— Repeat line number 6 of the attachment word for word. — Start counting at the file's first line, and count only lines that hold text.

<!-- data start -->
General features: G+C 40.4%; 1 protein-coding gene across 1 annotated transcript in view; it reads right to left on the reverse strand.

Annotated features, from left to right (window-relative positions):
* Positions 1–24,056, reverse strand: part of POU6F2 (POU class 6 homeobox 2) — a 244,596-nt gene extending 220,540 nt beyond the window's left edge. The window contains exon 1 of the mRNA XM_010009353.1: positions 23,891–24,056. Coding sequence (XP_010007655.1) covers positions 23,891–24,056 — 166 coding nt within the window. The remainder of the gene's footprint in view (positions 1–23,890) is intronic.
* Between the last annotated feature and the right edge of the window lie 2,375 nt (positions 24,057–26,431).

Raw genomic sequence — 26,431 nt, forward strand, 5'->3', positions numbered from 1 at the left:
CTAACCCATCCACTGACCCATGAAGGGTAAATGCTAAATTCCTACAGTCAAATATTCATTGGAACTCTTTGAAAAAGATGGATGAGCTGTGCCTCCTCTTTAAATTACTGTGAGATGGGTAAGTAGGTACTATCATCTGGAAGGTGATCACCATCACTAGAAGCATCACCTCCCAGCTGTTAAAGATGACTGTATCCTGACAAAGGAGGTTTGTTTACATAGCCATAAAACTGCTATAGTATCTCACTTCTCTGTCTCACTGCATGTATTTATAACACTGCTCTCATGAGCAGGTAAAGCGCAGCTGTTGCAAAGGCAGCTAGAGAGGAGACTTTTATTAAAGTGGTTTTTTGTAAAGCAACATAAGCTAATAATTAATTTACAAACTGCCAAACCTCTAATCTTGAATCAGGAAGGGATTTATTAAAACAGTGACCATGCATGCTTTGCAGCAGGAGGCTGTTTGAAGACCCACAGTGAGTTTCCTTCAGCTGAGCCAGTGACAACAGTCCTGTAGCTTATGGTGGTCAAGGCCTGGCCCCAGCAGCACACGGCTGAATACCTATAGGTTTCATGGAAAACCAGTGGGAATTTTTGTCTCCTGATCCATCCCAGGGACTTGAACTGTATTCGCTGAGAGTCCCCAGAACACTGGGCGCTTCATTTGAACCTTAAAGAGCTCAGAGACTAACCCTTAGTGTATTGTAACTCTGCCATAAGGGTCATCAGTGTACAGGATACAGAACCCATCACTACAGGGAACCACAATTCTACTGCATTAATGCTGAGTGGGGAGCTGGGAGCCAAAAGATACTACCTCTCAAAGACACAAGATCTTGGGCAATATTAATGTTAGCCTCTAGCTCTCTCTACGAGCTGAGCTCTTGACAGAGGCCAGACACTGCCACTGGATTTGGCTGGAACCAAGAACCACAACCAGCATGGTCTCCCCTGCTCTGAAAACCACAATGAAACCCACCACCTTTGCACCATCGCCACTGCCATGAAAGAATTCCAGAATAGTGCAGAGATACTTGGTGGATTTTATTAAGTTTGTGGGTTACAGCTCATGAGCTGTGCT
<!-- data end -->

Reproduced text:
CTAACCCATCCACTGACCCATGAAGGGTAAATGCTAAATTCCTACAGTCAAATATTCATTGGAACTCTTTGAAAAAGATGGATGAGCTGTGCCTCCTCTTTAAATTACTGTGAGATGGGTAAGTAGGTACTATCATCTGGAAGGTGATCACCATCACTAGAAGCATCACCTCCCAGCTGTTAAAGATGACTGTATCCTGACAAAGGAGGTTTGTTTACATAGCCATAAAACTGCTATAGTATCTCACTTCTCTGTCTCACTGCATGTATTTATAACACTGCTCTCATGAGCAGGTAAAGCGCAGCTGTTGCAAAGGCAGCTAGAGAGGAGACTTTTATTAAAGTGGTTTTTTGTAAAGCAACATAAGCTAATAATTAATTTACAAACTGCCAAACCTCTAATCTTGAATCAGGAAGGGATTTATTAAAACAGTGACCATGCATGCTTTGCAGCAGGAGGCTGTTTGAAGACCCACAGTGAGTTTCCTTCAGCTGAGCCAGTGACAACAGTCCTGTAGCTTATGGTGGTCAAGGCCTGGCCCCAGCAGCACACGGCTGAATACCTATAGGTTTCATGGAAAACCAGTGGGAATTTTTGTCTCCTGATCCATCCCAGGGACTTGAACTGTATTCGCTGAGAGTCCCCAGAACACTGGGCGCTTCATTTGAACCTTAAAGAGCTCAGAGACTAACCCTTAGTGTATTGTAACTCTGCCATAAGGGTCATCAGTGTACAGGATACAGAACCCATCACTACAGGGAACCACAATTCTACTGCATTAATGCTGAGTGGGGAGCTGGGAGCCAAAAGATACTACCTCTCAAAGACACAAGATCTTGGGCAATATTAATGTTAGCCTCTAGCTCTCTCTACGAGCTGAGCTCTTGACAGAGGCCAGACACTGCCACTGGATTTGGCTGGAACCAAGAACCACAACCAGCATGGTCTCCCCTGCTCTGAAAACCACAATGAAACCCACCACCTTTGCACCATCGCCACTGCCATGAAAGAATTCCAGAATAGTGCAGAGATACTTGGTGGATTTTATTAAGTTTGTGGGTTACAGCTCATGAGCTGTGCT